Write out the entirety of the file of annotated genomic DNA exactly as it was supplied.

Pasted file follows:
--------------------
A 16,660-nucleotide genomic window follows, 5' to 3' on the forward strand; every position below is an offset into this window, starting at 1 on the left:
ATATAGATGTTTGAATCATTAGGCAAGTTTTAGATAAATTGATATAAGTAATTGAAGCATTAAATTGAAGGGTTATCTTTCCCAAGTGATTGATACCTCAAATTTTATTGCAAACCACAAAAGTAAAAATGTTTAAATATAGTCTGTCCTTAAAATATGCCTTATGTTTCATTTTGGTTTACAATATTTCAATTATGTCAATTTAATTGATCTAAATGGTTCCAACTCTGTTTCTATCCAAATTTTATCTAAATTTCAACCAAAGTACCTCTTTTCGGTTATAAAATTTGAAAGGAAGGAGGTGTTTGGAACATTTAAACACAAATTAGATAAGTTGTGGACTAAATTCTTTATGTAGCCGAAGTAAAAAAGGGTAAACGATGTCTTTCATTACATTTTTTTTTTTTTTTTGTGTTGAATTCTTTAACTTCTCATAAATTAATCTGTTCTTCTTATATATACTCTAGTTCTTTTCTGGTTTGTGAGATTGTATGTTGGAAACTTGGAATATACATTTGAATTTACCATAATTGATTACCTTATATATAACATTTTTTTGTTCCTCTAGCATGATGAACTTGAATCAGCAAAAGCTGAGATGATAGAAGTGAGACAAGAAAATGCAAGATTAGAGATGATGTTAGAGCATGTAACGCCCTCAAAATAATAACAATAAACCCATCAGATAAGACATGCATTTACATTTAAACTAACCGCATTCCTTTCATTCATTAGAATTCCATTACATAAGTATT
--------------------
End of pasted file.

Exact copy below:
A 16,660-nucleotide genomic window follows, 5' to 3' on the forward strand; every position below is an offset into this window, starting at 1 on the left:
ATATAGATGTTTGAATCATTAGGCAAGTTTTAGATAAATTGATATAAGTAATTGAAGCATTAAATTGAAGGGTTATCTTTCCCAAGTGATTGATACCTCAAATTTTATTGCAAACCACAAAAGTAAAAATGTTTAAATATAGTCTGTCCTTAAAATATGCCTTATGTTTCATTTTGGTTTACAATATTTCAATTATGTCAATTTAATTGATCTAAATGGTTCCAACTCTGTTTCTATCCAAATTTTATCTAAATTTCAACCAAAGTACCTCTTTTCGGTTATAAAATTTGAAAGGAAGGAGGTGTTTGGAACATTTAAACACAAATTAGATAAGTTGTGGACTAAATTCTTTATGTAGCCGAAGTAAAAAAGGGTAAACGATGTCTTTCATTACATTTTTTTTTTTTTTTTGTGTTGAATTCTTTAACTTCTCATAAATTAATCTGTTCTTCTTATATATACTCTAGTTCTTTTCTGGTTTGTGAGATTGTATGTTGGAAACTTGGAATATACATTTGAATTTACCATAATTGATTACCTTATATATAACATTTTTTTGTTCCTCTAGCATGATGAACTTGAATCAGCAAAAGCTGAGATGATAGAAGTGAGACAAGAAAATGCAAGATTAGAGATGATGTTAGAGCATGTAACGCCCTCAAAATAATAACAATAAACCCATCAGATAAGACATGCATTTACATTTAAACTAACCGCATTCCTTTCATTCATTAGAATTCCATTACATAAGTATT